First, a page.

Kurt Busch Victory at Last

When Kurt Busch was hired by Gene Haas, his directive was clear: win, and more specifically, be the guy to finally place the Haas Automation-sponsored Chevrolet SS of Stewart-Haas Racing (SHR) in victory lane.

Busch delivered on that mission with an exclamation point Sunday at Martinsville (Va.) Speedway, holding off six-time NASCAR Sprint Cup Series champion and eight-time Martinsville race winner Jimmie Johnson to win the STP 500 and snap an 83-race winless streak that dated back to Oct. 2, 2011 at Dover (Del.) International Speedway.

“I didn’t know if we would be able to do it,” said Busch, who led three times for 23 laps. “I’ve been on this journey for a while. Every time you come to Martinsville you draw a line through it – like there is no way I’ll be able to challenge those Hendrick guys or even challenge for a top-10. Stewart-Haas Racing gave me a team to do it. It’s a dream come true to have Gene Haas call you and tell you that he wants you to drive his racecar and he wants to go for trophies and wins. It’s an unbelievable feeling to deliver for Gene Haas and everyone at Haas Automation.”

Victory lane seemed an unlikely destination for the No. 41 Haas Automation Chevrolet in the early going of Sunday’s 500-lap race around the rough-and-tumble .526-mile oval. Busch had a fast racecar, but a pit road incident came close to ruining the day for the No. 41 team. Busch’s Chevy sustained damage after drivers Kasey Kahne and Brad Keselowski collided during a round of yellow-flag pit stops. After an extra trip to pit road for repairs, Busch restarted the race deep in the field in 38th place.

Busch went to work and steadily picked up positions on the track, overcoming a few handling issues as the team continued to massage the car’s handling with slight adjustments as the race progressed. The combination of smart pit work and the driver’s on-track savvy served the Haas Automation team well, and Busch took the lead for the first time on lap 243. Although he would surrender the lead a lap later, he had delivered the message that the No. 41 Haas Automation team was a contender.

As the race drew to a close it became clear the race would be decided between Busch and Johnson. The two traded the lead a handful of times during the last 30 laps, with Busch taking the lead for good on lap 490. Johnson made a bold move out of turn four on the final lap but was unable to overtake Busch.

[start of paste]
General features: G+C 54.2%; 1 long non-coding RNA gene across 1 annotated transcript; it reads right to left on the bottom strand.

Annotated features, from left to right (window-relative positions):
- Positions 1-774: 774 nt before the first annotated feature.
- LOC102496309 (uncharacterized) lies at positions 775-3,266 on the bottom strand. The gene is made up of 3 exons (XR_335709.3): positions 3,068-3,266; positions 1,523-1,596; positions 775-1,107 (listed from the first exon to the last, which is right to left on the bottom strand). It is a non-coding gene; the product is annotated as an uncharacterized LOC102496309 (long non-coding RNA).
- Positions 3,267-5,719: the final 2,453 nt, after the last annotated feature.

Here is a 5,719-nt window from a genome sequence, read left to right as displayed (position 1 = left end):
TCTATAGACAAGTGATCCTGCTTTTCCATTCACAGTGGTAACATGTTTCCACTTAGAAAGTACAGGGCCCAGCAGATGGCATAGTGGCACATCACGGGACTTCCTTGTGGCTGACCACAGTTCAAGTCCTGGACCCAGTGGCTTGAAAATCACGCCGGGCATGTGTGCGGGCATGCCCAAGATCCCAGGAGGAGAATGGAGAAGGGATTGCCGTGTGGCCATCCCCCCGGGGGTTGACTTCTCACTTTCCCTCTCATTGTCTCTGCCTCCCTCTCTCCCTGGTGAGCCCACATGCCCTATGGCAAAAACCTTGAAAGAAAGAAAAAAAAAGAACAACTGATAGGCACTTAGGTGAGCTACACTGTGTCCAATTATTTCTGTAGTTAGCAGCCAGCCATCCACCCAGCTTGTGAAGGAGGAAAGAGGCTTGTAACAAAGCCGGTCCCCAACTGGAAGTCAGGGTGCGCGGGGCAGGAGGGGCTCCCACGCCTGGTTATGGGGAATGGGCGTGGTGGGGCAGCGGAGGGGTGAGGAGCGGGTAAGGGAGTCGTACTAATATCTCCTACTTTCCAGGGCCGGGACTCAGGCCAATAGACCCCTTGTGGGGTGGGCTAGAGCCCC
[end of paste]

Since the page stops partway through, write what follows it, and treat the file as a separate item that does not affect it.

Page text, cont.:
“It was a battle,” Busch said of staving off Johnson for the win. “The No. 48 car is king here. I never knew we would have a shot at beating Jimmie Johnson at Martinsville. I always drew a line through this track because I was never good here. I battled for 15th all the time. So what better way to bring the Haas Automation Chevy into victory lane than beating Jimmie Johnson?”

The win is the first for Haas Automation as a primary sponsor in the Sprint Cup Series. Haas Automation has served as a primary sponsor in the Sprint Cup Series for 11 different drivers and 114 races since 2002. Haas Automation, the largest CNC machine tool builder in the western world, is owned by Gene Haas, who co-owns SHR with three-time Sprint Cup champion Tony Stewart.

“Obviously it feels good,” said Haas after the win. “Basically there were a lot of naysayers and doubters out there about Stewart-Haas Racing. Tony (Stewart) having his injury last year and it looked like we were all washed up and out of business. It just goes to show you that there is a team behind everybody. Racing is tough. Every time you win, you typically lose three times.  It’s a very difficult sport and it’s always great to win.

“The challenges are great, and that’s what makes me feel good, that we could overcome our adversaries. You feel really good when you’re racing hard against people that don’t give you an inch, and then you can actually beat them. I feel really good about that. I feel great about Tony Stewart. He certainly has taken the team to a certain level. Now it’s kind of like we’re both working together, and I think we make a good team to put a winning race team together. We have two drivers that have won early in the season, so the choices that we made worked. When we have great people behind the teams and the cars, we’ve got Chevy as our partner and lots of sponsors to go with it.”

The victory was Busch’s 25th in 477 career Sprint Cup starts and his second at Martinsville. It was also the 21st point-paying Sprint Cup win for SHR since its inception in 2009, and the organization’s second this season.  Most importantly, the win punched Busch’s ticket for the 16-driver, 10-race Chase for the NASCAR Sprint Cup.


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Steven B. Wilson

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